I discussed two possible styles of chocolate wine, in my most recent post on the subject, and did a little thinking out loud about how much chocolate I might use in each one. I’ve been searching for existing recipes, since then, to see how other people have approached it. There aren’t many, but I found a few mead recipes. There was pretty broad agreement on using between 3 and 4 oz of cocoa per gallon of must (22 – 30 g/L). This agrees with the 3 oz/gallon that I arrived at in my previous chocolate wine posting. One outlier, “Love Potion #9,” called for 8 oz/gallon (60 g/L) and 4-6 drops of vanilla extract. One recipe that kept coming up in my searches, it looks like a proven one that’s all over the internet, is Lord Rhys Chocolate Mead. This one calls for 3.2 oz/gallon (90 g/L) of cocoa and one part honey to four parts water.
An aspect I hadn’t considered: Chocolate as an aphrodisiac
I contacted the author of this famous chocolate mead, and he insisted on using cocoa over other forms of chocolate. We both came to the same conclusion about baking chocolate, that it was essentially cocoa plus cocoa butter. Since the cocoa butter is insoluble and doesn’t add anything, cocoa or extract make better choices. I had been leaning towards extract, but his explanation for preferring cocoa got me thinking,
Chocolate extract is basically the essence of the flavor extracted with alcohol, you get the flavor, but not the enzymes that make chocolate excite the endorphines.
I should mention that he subtitled his recipe “liquid sex,” and included warnings about attracting “hordes of chocolate-crazed women.” Well, my whole chocolate winemaking adventure began when I thought about making a wine for Valentine’s Day …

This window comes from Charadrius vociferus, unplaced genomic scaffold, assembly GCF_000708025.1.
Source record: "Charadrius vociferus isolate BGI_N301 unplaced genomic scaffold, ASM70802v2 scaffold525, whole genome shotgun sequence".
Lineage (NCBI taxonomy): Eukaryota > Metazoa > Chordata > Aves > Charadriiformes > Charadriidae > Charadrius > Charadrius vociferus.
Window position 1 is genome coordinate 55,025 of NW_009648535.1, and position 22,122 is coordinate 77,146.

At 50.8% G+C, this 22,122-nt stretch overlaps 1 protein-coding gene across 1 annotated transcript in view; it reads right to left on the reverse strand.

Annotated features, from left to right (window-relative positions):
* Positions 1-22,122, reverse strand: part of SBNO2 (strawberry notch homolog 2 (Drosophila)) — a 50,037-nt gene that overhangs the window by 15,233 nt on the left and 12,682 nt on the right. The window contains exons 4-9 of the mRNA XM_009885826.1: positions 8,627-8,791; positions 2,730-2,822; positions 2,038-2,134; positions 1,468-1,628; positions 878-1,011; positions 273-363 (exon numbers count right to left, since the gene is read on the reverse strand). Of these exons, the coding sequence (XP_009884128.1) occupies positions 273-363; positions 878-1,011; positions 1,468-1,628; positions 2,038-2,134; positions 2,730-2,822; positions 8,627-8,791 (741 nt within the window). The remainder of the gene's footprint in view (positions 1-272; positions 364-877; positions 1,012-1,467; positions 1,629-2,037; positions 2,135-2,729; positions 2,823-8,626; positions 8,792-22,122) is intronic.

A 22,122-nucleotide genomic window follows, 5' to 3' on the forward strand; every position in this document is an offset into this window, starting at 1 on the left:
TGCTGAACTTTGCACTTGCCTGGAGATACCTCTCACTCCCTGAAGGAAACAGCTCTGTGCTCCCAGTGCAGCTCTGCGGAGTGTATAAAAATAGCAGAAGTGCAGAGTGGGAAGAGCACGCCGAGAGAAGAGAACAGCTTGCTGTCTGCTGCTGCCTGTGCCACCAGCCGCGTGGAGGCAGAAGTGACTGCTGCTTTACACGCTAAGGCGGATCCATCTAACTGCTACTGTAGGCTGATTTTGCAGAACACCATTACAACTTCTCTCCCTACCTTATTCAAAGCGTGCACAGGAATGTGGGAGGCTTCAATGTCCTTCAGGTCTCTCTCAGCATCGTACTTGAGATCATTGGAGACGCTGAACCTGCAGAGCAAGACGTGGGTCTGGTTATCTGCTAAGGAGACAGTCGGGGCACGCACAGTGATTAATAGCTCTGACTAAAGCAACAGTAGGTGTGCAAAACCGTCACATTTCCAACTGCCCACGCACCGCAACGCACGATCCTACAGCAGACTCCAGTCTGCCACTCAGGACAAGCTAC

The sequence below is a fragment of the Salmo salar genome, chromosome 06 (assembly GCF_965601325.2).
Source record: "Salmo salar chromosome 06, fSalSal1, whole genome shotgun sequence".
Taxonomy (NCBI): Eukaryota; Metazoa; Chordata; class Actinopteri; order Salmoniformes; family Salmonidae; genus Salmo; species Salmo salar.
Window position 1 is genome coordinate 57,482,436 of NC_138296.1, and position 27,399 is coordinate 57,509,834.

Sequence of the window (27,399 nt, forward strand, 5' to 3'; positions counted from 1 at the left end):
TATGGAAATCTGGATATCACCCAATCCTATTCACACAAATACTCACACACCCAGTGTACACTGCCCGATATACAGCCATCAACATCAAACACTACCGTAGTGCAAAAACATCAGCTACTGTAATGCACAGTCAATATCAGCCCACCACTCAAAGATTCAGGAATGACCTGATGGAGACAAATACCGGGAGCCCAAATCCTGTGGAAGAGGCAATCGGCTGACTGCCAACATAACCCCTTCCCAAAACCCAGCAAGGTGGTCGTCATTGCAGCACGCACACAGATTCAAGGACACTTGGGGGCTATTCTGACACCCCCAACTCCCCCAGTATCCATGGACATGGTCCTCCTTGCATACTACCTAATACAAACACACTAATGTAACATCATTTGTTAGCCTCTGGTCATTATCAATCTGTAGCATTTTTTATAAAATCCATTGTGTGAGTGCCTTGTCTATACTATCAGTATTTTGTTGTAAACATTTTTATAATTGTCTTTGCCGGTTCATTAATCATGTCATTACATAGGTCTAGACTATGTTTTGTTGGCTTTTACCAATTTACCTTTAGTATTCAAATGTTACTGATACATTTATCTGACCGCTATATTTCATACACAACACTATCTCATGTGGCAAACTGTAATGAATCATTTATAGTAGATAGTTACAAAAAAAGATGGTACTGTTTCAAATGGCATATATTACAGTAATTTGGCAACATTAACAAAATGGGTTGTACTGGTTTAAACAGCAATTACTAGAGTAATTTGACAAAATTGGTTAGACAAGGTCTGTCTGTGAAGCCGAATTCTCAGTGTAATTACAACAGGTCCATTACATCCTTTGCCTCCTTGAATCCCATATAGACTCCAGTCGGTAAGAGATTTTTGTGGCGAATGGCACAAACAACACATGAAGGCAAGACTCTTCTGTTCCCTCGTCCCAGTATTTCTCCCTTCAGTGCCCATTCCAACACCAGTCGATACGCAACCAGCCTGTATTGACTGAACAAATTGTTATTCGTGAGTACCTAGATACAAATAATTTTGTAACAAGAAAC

Chocolate extract: Less is more?
Larry Paterson, a Canadian winemaker who goes by the nickname “little fat wino,” has done some extensive work on chocolate in wine. He is just as convinced as Lord Rhys is about cocoa, that chocolate extract is the only way to go,
it manages well, doesn’t complicate issues by adding fat to the wine, filters cleanly, leaves a clean flavour and in my experience doesn’t cause any bad effects
Those are all excellent reasons, and he is very persuasive. No hordes of crazed women, though, so I’ll have to give this some thought.
Don’t miss future articles on chocolate wine
I think I have enough information to put together a recipe using cocoa, but I don’t have a good idea of how much extract to use. So as I continue this series, I’ll do some research on chocolate extract. Later, I’ll formulate some recipes with extract and cocoa. To make sure you don’t miss any of it, subscribe to this blog. It’s free and easy, and you’ll get every article without having to keep checking back.
Have you made chocolate wine or mead? Do you have ideas on how to make it? Let me know by leaving a comment!
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